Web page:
At the start of every term, we try to get new students who are working at the DALI Lab onboarded. There's a lot to learn: the DALI Lab project process, design skills, development skills, team skills, and how to collaborate properly using git, slack, etc.
Usually we have a new member orientation which consists of an overview of the lab process and a team building hacktivity (which I'll write about later). However, last term in addition to the orientation we also introduced specific workshops to help with this onboarding.
The goal for this specific workshop was to get both designers and developers up to speed with coding collaboratively. CS classes at Dartmouth by and large don't teach any git flow or much about code version control, so I had to think about how to go through a lot of material quickly, yet enable everyone to feel comfortable with working together on some basic coding.
Inspired by http://makethisinanhour.com I decided to do something similar but require groups to make some code changes together and teach them a bit of git and basic html/css in the process.
I threw together a simple but pretty template based on initializr with a bit of parallax using skrollr, and put it up on github with some detailed directions: https://github.com/timofei7/dali-1hr-webdev. The README took by far the longest amount of time to think through.
Basic steps of the workshop were as follows:
- In your groups, each person will use git to clone a version of a new landing page template project for your team.
- Then you'll edit some html and css to make this template page reflect what your project is about.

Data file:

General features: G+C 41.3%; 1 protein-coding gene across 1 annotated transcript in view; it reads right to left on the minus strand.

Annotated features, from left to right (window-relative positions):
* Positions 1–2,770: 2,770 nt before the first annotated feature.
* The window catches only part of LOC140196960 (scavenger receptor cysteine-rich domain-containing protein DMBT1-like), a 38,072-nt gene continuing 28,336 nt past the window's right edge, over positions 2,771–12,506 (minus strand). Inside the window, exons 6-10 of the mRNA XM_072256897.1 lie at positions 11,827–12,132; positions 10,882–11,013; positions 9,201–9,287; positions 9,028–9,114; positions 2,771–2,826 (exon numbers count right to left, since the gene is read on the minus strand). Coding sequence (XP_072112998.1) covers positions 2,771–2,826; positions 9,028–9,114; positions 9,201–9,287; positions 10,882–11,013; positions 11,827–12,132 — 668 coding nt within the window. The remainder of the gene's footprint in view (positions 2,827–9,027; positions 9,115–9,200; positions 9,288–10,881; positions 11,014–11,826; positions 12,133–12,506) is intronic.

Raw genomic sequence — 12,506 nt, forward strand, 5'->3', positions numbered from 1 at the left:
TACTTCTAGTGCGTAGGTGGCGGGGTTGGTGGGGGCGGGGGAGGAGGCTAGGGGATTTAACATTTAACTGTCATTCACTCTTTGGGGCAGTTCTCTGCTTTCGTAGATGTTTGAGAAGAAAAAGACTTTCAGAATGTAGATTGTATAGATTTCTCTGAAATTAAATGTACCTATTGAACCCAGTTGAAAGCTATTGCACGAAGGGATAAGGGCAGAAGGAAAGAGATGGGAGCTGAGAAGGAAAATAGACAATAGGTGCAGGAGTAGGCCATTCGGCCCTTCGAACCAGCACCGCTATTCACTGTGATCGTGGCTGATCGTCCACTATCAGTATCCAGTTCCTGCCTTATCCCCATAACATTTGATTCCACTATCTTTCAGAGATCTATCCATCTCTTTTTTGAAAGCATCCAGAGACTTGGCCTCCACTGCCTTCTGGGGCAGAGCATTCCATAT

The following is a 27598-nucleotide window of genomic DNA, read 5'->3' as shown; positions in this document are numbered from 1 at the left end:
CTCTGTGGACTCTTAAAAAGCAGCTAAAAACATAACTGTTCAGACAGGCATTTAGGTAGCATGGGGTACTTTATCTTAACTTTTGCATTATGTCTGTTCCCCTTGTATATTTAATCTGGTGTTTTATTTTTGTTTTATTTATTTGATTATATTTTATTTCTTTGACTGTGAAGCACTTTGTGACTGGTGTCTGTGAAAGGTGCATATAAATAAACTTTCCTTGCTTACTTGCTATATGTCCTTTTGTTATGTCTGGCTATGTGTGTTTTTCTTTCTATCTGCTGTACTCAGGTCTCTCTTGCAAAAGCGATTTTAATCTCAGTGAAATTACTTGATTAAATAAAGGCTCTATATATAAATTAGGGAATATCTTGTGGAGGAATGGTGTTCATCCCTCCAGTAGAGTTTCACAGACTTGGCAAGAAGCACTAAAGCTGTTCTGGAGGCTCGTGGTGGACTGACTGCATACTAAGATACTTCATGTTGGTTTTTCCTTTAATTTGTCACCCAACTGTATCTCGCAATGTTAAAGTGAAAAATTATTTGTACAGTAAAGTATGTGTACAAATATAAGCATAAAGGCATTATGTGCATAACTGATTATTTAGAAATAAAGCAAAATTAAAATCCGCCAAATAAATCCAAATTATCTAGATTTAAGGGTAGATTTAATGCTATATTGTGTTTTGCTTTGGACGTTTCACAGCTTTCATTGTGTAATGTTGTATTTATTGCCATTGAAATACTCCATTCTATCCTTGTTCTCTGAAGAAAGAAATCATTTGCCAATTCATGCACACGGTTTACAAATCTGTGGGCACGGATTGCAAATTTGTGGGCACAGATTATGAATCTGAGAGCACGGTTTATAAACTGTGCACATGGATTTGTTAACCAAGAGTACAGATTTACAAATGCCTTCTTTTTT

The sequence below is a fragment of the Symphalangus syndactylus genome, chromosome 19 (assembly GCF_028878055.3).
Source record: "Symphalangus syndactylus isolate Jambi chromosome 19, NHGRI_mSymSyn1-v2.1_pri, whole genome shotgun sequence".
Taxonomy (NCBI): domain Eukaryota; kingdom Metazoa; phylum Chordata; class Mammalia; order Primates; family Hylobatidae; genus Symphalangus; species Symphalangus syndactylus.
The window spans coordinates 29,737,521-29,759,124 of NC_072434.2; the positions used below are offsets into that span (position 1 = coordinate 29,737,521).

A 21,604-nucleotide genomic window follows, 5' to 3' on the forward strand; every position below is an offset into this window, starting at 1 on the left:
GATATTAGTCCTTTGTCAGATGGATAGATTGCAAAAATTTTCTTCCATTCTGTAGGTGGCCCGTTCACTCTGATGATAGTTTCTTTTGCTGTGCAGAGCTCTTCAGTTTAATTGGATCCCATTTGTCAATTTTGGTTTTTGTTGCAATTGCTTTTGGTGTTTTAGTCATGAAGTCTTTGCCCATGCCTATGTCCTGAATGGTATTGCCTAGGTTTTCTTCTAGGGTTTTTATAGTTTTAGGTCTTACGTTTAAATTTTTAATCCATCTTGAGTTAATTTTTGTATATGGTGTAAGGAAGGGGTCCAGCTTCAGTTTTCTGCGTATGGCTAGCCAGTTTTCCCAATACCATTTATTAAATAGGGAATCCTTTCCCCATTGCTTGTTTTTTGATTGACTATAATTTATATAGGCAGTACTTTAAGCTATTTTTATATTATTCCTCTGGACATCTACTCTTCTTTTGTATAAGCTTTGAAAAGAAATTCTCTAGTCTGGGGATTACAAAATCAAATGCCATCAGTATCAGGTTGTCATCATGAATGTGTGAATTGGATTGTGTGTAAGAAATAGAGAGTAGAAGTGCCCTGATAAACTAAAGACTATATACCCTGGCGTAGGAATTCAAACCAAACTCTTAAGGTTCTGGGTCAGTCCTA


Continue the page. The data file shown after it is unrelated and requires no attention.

- Each person should add themselves into the team section.
- Then you'll commit and merge your changes of the page with your teammates and push your changes to the git repo.
- Then see your page hosted on github.io automatically.
I had planned on going through all the steps myself in front of them, but once they all got their individual repos they were off and just shouted out questions when needed. It turned out better than expected. Students who were familiar with certain things like coding or photoshop (some studented wanted to make header images) helped those who weren't. It was a great example of the awesome collaborative and supportive environment that exists here.
Lot of positive feedback and overall throwing the groups in to collaborate using git early had very positive effects on the outcomes of the rest of the term.
Lots of possible modifications/future work for this: Chrome Developer Tools needs to be mentioned, Homebrew would have been better than installing git through the github app (but GitHub app sets up author name and email automatically).